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Garden Gazing Craft Project | How to Use a 'Bowling Ball' in the Garden

Updated on May 2, 2012

Gazing Balls Beautify and Add Interest to The Garden

Gazing balls originated in the royal gardens of Europe to accentuate and add interest to the garden experiences made from various luminous elements to glass as well as having a pottered look. The balls usually sit upon a Victorian globe stand or Tuscan column or can simply lay in the garden upon rocks or mulch. The ball glistens during the daylight hours from the sun and can be displayed using a spotlight in the evening for additional interest. Many colors are used to compliment the garden and surrounding grounds. Be unique or conventional that is your individual prerogative.

Gazing Ball Project at Girl Night

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Got Any Extra Bowling Balls?? Make a Gazing Ball

If you have an old bowling bowl laying around, you can put it to good use in the garden. Sometimes you can get a few from a local bowling alley that have been cracked and deemed unusable. My girlfriend used a big flat rock as a project piece.

It was girl night at my house, time to eat, drink and make gazing balls for the garden. The girls brought their own supplies and the bowling ball or rock of choice for an evening of fun. We feasted and had a lovely glass of wine and headed for the workshop.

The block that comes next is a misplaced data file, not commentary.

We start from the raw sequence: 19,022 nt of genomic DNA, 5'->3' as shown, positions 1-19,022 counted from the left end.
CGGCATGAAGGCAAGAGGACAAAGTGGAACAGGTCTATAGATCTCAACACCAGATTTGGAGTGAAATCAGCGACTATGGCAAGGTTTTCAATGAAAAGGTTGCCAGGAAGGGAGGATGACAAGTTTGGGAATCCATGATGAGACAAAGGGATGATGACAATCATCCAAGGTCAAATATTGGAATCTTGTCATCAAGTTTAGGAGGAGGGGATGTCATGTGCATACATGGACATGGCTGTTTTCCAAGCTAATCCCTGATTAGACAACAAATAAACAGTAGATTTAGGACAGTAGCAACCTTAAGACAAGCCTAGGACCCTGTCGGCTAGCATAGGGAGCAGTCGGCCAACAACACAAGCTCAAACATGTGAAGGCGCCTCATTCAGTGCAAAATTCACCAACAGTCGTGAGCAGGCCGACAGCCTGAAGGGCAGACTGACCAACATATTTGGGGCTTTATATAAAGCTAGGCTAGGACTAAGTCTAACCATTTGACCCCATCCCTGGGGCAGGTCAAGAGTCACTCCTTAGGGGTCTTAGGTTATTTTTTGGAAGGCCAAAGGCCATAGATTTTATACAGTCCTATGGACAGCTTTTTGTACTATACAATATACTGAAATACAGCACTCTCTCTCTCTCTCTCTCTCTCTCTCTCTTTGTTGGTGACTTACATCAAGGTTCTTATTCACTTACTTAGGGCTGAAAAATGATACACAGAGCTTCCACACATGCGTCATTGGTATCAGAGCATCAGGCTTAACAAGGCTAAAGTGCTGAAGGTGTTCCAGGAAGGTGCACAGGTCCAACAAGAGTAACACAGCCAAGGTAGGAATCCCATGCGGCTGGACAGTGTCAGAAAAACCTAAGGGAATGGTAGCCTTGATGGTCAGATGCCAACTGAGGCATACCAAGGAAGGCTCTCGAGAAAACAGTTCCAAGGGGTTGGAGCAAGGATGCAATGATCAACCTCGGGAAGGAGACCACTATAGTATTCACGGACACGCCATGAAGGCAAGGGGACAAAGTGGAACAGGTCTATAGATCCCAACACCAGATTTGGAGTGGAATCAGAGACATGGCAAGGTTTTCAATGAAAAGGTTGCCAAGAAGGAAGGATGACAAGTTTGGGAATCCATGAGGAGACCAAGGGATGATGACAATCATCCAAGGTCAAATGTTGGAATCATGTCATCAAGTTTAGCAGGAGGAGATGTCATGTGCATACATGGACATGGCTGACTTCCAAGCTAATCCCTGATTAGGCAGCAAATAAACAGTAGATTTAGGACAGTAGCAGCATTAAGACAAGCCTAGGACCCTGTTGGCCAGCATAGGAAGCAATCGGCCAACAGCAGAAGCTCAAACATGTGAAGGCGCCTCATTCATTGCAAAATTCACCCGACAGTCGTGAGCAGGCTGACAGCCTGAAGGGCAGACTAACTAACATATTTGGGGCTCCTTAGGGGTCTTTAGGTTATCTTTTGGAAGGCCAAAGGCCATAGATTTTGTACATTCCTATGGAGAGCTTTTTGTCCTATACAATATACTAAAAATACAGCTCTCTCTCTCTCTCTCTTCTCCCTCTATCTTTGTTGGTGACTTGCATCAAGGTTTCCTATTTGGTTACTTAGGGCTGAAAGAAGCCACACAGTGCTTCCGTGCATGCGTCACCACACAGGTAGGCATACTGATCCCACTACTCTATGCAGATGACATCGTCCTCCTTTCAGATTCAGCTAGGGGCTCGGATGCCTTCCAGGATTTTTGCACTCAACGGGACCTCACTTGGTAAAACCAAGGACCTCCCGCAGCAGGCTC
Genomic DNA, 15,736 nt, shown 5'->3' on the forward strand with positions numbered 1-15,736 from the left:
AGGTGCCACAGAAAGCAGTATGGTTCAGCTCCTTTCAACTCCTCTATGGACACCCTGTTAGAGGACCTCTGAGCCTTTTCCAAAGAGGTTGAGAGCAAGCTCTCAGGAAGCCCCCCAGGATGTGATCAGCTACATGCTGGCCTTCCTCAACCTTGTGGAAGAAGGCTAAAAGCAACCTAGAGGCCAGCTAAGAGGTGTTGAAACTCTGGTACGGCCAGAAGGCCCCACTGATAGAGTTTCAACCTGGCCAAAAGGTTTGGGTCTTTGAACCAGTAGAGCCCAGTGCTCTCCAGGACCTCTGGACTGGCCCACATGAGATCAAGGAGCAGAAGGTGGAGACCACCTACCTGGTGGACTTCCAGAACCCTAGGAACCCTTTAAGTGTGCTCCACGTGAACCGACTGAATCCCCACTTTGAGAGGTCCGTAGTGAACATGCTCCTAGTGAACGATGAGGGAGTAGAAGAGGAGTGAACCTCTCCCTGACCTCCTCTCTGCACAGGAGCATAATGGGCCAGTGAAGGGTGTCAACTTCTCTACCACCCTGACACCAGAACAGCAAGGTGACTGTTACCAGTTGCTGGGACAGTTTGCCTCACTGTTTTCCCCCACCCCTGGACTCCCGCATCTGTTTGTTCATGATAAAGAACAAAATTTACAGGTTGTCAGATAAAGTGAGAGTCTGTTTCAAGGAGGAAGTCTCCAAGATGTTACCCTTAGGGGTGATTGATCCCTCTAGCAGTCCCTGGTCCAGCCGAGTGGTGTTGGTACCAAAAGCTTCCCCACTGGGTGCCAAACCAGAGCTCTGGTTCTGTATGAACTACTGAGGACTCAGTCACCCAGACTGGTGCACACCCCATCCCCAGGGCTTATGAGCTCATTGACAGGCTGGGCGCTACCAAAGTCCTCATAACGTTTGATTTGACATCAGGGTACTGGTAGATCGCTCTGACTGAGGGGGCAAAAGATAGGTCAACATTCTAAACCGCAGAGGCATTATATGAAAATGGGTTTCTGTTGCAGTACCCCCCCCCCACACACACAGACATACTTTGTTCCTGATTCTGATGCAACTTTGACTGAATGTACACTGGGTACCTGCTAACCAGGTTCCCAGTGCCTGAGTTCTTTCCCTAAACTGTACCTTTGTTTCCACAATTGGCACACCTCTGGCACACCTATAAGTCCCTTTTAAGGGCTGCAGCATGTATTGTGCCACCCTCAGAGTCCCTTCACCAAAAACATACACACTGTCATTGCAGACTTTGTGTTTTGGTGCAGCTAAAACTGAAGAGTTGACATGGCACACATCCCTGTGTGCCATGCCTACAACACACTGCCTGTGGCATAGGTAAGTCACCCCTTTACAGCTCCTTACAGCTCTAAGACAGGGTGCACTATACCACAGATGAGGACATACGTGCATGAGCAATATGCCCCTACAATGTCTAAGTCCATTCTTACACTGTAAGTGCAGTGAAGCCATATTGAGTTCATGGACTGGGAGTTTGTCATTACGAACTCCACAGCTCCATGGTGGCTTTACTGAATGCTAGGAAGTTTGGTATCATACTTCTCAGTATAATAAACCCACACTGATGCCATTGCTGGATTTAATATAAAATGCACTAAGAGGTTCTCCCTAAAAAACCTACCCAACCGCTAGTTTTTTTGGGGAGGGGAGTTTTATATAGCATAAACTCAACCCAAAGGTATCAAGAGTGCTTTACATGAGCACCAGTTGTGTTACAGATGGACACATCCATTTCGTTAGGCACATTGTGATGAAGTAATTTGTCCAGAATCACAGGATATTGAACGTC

List of Supplies

  • Bowling ball or Rock
  • 1 quart (RTU adhesive and grout)
  • Tube Adhesive all weather
  • Shells, glass pieces, ornamental rocks, glass beads to cover the ball
  • food coloring dye
  • very rough sandpaper

Made From a Rock

Creating a Garden Gazing Ball

The newspaper covers the table, each person has a spot to work and a spackling tool of some kind along with rough graded sandpaper. The bowling ball needs to be roughed up so it holds the grout. The first step is to rub the bowling ball with sand paper until the smooth surface is gone. The rock is fine the way it is, so if you want to skip this step, choose a rock.

Once the ball is ready, apply the grout all over the surface except the bottom where it is rested, you will finish that area in a couple days after the grout has dried. Some of my friends used egg dye to tint the grout blue or orange. That was very interesting indeed. It will be like frosting a cake so put enough grout on the ball to hold the items for the surface. Begin placing the items on the surface of the ball in the design of your choice. Old bottles can be broken, old mirrors for reflective fragments, glass beads or shells are very pretty. Old pottery especially painted pottery is very nice. Whatever you want to use to add color to your garden can be used, the sky is the limit.

You don't have to be very particular with the grout as it will be messy and uncooperative. The key is to put enough grout on the ball. Try a small area first to get the feel. As the grout begins to dry, it firms up and you can tamp it with your fingers and the spikes will flatten out around the objects you have selected very smoothly. This will put a good bond around those bigger items, so when placing items on the ball, push a little to deepen them into the grout. You can also wipe off any grout from the items with a damp cloth, or Q-tip if small area, as it begins to stiffen to remove any unwanted grout on the items (shells, glass beads, etc.) If you have more grout on yourself and less on the ball, you may to get more grout to finish the bottom, and remember, no licking the fingers.